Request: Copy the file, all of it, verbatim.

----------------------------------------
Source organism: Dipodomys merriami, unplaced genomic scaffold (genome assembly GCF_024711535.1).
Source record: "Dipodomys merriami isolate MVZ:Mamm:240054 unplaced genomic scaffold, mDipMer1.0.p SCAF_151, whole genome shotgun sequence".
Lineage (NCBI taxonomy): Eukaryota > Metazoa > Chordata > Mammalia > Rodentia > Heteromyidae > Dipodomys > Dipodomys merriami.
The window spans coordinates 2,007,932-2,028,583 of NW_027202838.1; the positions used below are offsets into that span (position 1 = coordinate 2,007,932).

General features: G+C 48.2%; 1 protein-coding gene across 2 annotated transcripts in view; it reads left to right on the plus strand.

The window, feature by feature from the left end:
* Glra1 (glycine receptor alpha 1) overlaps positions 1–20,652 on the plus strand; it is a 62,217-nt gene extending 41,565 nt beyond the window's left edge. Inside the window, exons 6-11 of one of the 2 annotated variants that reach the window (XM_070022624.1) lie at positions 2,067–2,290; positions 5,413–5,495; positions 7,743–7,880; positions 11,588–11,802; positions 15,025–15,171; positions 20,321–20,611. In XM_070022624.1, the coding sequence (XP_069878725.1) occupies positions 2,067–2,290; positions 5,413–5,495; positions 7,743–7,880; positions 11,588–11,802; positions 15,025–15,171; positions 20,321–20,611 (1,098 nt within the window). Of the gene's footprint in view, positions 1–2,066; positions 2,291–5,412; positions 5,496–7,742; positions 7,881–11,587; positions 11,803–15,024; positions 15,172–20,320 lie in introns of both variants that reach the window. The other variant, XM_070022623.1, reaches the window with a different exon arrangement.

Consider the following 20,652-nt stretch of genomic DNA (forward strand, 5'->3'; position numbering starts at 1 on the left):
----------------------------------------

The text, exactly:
Source organism: Dipodomys merriami, unplaced genomic scaffold (genome assembly GCF_024711535.1).
Source record: "Dipodomys merriami isolate MVZ:Mamm:240054 unplaced genomic scaffold, mDipMer1.0.p SCAF_151, whole genome shotgun sequence".
Lineage (NCBI taxonomy): Eukaryota > Metazoa > Chordata > Mammalia > Rodentia > Heteromyidae > Dipodomys > Dipodomys merriami.
The window spans coordinates 2,007,932-2,028,583 of NW_027202838.1; the positions used below are offsets into that span (position 1 = coordinate 2,007,932).

General features: G+C 48.2%; 1 protein-coding gene across 2 annotated transcripts in view; it reads left to right on the plus strand.

The window, feature by feature from the left end:
* Glra1 (glycine receptor alpha 1) overlaps positions 1–20,652 on the plus strand; it is a 62,217-nt gene extending 41,565 nt beyond the window's left edge. Inside the window, exons 6-11 of one of the 2 annotated variants that reach the window (XM_070022624.1) lie at positions 2,067–2,290; positions 5,413–5,495; positions 7,743–7,880; positions 11,588–11,802; positions 15,025–15,171; positions 20,321–20,611. In XM_070022624.1, the coding sequence (XP_069878725.1) occupies positions 2,067–2,290; positions 5,413–5,495; positions 7,743–7,880; positions 11,588–11,802; positions 15,025–15,171; positions 20,321–20,611 (1,098 nt within the window). Of the gene's footprint in view, positions 1–2,066; positions 2,291–5,412; positions 5,496–7,742; positions 7,881–11,587; positions 11,803–15,024; positions 15,172–20,320 lie in introns of both variants that reach the window. The other variant, XM_070022623.1, reaches the window with a different exon arrangement.

Consider the following 20,652-nt stretch of genomic DNA (forward strand, 5'->3'; position numbering starts at 1 on the left):